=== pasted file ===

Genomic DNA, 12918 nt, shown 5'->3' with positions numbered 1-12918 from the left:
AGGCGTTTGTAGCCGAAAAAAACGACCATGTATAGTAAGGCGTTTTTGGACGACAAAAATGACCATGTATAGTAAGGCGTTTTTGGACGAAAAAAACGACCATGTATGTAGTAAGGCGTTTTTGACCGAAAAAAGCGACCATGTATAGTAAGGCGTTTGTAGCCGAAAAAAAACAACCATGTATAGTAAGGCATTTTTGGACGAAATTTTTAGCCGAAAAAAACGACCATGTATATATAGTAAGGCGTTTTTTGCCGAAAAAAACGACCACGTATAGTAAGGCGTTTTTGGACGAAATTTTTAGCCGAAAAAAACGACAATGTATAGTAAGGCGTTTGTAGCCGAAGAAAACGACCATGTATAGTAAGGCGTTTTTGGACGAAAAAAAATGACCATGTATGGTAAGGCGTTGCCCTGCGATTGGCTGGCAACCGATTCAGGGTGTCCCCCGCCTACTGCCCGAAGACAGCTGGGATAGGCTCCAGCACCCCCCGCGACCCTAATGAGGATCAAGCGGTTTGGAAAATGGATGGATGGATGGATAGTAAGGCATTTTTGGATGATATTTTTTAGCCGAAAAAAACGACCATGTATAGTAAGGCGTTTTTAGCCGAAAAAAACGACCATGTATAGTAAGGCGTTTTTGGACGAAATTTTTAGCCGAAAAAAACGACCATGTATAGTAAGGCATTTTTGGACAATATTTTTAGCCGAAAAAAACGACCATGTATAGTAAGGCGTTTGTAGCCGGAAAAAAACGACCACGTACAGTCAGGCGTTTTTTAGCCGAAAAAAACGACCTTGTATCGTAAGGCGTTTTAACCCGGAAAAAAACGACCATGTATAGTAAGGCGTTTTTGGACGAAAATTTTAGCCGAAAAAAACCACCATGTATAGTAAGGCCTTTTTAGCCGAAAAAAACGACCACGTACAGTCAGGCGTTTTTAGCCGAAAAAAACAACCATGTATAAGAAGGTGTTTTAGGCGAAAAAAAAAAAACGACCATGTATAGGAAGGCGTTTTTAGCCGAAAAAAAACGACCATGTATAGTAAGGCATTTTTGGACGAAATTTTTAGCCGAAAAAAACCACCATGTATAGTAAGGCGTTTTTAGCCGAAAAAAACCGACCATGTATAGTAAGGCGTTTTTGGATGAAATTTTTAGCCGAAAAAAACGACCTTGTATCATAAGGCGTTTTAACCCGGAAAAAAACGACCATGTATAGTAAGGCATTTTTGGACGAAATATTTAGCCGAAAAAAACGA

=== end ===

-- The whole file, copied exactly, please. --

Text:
Genomic DNA, 12918 nt, shown 5'->3' with positions numbered 1-12918 from the left:
AGGCGTTTGTAGCCGAAAAAAACGACCATGTATAGTAAGGCGTTTTTGGACGACAAAAATGACCATGTATAGTAAGGCGTTTTTGGACGAAAAAAACGACCATGTATGTAGTAAGGCGTTTTTGACCGAAAAAAGCGACCATGTATAGTAAGGCGTTTGTAGCCGAAAAAAAACAACCATGTATAGTAAGGCATTTTTGGACGAAATTTTTAGCCGAAAAAAACGACCATGTATATATAGTAAGGCGTTTTTTGCCGAAAAAAACGACCACGTATAGTAAGGCGTTTTTGGACGAAATTTTTAGCCGAAAAAAACGACAATGTATAGTAAGGCGTTTGTAGCCGAAGAAAACGACCATGTATAGTAAGGCGTTTTTGGACGAAAAAAAATGACCATGTATGGTAAGGCGTTGCCCTGCGATTGGCTGGCAACCGATTCAGGGTGTCCCCCGCCTACTGCCCGAAGACAGCTGGGATAGGCTCCAGCACCCCCCGCGACCCTAATGAGGATCAAGCGGTTTGGAAAATGGATGGATGGATGGATAGTAAGGCATTTTTGGATGATATTTTTTAGCCGAAAAAAACGACCATGTATAGTAAGGCGTTTTTAGCCGAAAAAAACGACCATGTATAGTAAGGCGTTTTTGGACGAAATTTTTAGCCGAAAAAAACGACCATGTATAGTAAGGCATTTTTGGACAATATTTTTAGCCGAAAAAAACGACCATGTATAGTAAGGCGTTTGTAGCCGGAAAAAAACGACCACGTACAGTCAGGCGTTTTTTAGCCGAAAAAAACGACCTTGTATCGTAAGGCGTTTTAACCCGGAAAAAAACGACCATGTATAGTAAGGCGTTTTTGGACGAAAATTTTAGCCGAAAAAAACCACCATGTATAGTAAGGCCTTTTTAGCCGAAAAAAACGACCACGTACAGTCAGGCGTTTTTAGCCGAAAAAAACAACCATGTATAAGAAGGTGTTTTAGGCGAAAAAAAAAAAACGACCATGTATAGGAAGGCGTTTTTAGCCGAAAAAAAACGACCATGTATAGTAAGGCATTTTTGGACGAAATTTTTAGCCGAAAAAAACCACCATGTATAGTAAGGCGTTTTTAGCCGAAAAAAACCGACCATGTATAGTAAGGCGTTTTTGGATGAAATTTTTAGCCGAAAAAAACGACCTTGTATCATAAGGCGTTTTAACCCGGAAAAAAACGACCATGTATAGTAAGGCATTTTTGGACGAAATATTTAGCCGAAAAAAACGA